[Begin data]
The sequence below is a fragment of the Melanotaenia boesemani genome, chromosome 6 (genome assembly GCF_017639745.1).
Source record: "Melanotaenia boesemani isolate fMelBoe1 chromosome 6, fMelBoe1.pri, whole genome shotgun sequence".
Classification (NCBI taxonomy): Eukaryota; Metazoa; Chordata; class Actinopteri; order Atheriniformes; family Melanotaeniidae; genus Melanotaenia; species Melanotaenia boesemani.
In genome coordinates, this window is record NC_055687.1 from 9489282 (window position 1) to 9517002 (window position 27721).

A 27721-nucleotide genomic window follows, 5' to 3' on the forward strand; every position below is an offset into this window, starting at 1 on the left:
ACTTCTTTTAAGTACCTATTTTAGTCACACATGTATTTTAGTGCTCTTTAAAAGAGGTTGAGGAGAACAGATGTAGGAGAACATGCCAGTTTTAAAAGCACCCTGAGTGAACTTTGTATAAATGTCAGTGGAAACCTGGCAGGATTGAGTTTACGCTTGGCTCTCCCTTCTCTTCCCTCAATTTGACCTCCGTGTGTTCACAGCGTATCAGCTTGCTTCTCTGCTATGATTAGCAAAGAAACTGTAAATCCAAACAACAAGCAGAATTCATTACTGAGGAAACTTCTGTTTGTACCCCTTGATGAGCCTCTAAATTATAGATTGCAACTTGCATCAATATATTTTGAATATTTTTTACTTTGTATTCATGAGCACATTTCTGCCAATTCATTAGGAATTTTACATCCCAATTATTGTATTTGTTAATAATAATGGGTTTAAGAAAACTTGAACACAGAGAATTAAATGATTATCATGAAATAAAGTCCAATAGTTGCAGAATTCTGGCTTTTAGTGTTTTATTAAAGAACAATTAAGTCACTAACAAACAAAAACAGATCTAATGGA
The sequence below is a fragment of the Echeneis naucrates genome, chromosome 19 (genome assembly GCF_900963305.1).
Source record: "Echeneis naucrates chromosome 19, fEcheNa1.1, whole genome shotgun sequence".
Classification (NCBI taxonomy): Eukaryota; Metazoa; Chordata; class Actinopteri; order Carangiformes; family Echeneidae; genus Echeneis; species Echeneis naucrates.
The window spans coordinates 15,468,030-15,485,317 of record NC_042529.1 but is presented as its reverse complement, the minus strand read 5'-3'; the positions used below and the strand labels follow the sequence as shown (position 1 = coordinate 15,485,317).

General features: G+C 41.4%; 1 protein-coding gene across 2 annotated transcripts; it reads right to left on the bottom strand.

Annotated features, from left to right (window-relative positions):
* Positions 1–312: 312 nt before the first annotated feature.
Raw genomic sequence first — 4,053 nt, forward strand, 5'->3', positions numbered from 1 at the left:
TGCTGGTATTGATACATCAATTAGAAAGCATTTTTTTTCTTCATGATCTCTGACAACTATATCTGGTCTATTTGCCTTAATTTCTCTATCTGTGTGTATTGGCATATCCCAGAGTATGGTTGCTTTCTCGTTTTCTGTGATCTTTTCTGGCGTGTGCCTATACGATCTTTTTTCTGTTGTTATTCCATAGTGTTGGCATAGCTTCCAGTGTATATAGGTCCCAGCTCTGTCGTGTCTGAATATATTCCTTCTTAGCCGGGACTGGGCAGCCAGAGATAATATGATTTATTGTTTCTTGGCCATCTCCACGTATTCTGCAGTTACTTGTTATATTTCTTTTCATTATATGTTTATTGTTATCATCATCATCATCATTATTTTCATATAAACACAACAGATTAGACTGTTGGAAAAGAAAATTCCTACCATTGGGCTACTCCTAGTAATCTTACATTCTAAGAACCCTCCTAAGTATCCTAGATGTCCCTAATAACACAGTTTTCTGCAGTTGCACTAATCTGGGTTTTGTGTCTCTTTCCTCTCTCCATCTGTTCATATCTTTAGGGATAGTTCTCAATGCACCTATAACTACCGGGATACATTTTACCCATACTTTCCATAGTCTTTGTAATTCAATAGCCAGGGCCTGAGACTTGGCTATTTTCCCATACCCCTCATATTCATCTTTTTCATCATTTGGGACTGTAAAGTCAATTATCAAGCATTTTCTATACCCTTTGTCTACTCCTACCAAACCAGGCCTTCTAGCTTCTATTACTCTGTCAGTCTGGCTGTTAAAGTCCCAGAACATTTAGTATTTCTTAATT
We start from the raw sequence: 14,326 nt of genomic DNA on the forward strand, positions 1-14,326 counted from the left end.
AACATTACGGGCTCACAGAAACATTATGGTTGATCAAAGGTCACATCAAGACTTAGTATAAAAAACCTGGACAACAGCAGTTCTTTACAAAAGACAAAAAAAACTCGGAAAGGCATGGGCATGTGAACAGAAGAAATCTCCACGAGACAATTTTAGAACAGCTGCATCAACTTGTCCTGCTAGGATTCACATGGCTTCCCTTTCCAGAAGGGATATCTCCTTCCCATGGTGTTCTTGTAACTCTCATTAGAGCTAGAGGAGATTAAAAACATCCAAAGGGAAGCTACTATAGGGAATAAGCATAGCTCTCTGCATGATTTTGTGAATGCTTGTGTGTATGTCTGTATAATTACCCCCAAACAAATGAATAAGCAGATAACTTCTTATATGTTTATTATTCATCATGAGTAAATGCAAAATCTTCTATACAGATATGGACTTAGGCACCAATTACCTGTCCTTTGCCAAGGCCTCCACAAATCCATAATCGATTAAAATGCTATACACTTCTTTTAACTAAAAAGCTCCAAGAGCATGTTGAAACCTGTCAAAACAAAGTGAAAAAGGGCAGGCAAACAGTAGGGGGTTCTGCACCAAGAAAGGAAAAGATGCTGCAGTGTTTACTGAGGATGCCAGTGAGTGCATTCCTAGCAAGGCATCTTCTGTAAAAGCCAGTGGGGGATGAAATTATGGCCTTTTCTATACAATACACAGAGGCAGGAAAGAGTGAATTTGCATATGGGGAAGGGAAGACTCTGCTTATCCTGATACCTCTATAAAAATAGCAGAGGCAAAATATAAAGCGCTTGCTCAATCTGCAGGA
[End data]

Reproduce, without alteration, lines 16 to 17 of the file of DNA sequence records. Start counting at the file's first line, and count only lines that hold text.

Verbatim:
We start from the raw sequence: 14,326 nt of genomic DNA on the forward strand, positions 1-14,326 counted from the left end.
AACATTACGGGCTCACAGAAACATTATGGTTGATCAAAGGTCACATCAAGACTTAGTATAAAAAACCTGGACAACAGCAGTTCTTTACAAAAGACAAAAAAAACTCGGAAAGGCATGGGCATGTGAACAGAAGAAATCTCCACGAGACAATTTTAGAACAGCTGCATCAACTTGTCCTGCTAGGATTCACATGGCTTCCCTTTCCAGAAGGGATATCTCCTTCCCATGGTGTTCTTGTAACTCTCATTAGAGCTAGAGGAGATTAAAAACATCCAAAGGGAAGCTACTATAGGGAATAAGCATAGCTCTCTGCATGATTTTGTGAATGCTTGTGTGTATGTCTGTATAATTACCCCCAAACAAATGAATAAGCAGATAACTTCTTATATGTTTATTATTCATCATGAGTAAATGCAAAATCTTCTATACAGATATGGACTTAGGCACCAATTACCTGTCCTTTGCCAAGGCCTCCACAAATCCATAATCGATTAAAATGCTATACACTTCTTTTAACTAAAAAGCTCCAAGAGCATGTTGAAACCTGTCAAAACAAAGTGAAAAAGGGCAGGCAAACAGTAGGGGGTTCTGCACCAAGAAAGGAAAAGATGCTGCAGTGTTTACTGAGGATGCCAGTGAGTGCATTCCTAGCAAGGCATCTTCTGTAAAAGCCAGTGGGGGATGAAATTATGGCCTTTTCTATACAATACACAGAGGCAGGAAAGAGTGAATTTGCATATGGGGAAGGGAAGACTCTGCTTATCCTGATACCTCTATAAAAATAGCAGAGGCAAAATATAAAGCGCTTGCTCAATCTGCAGGA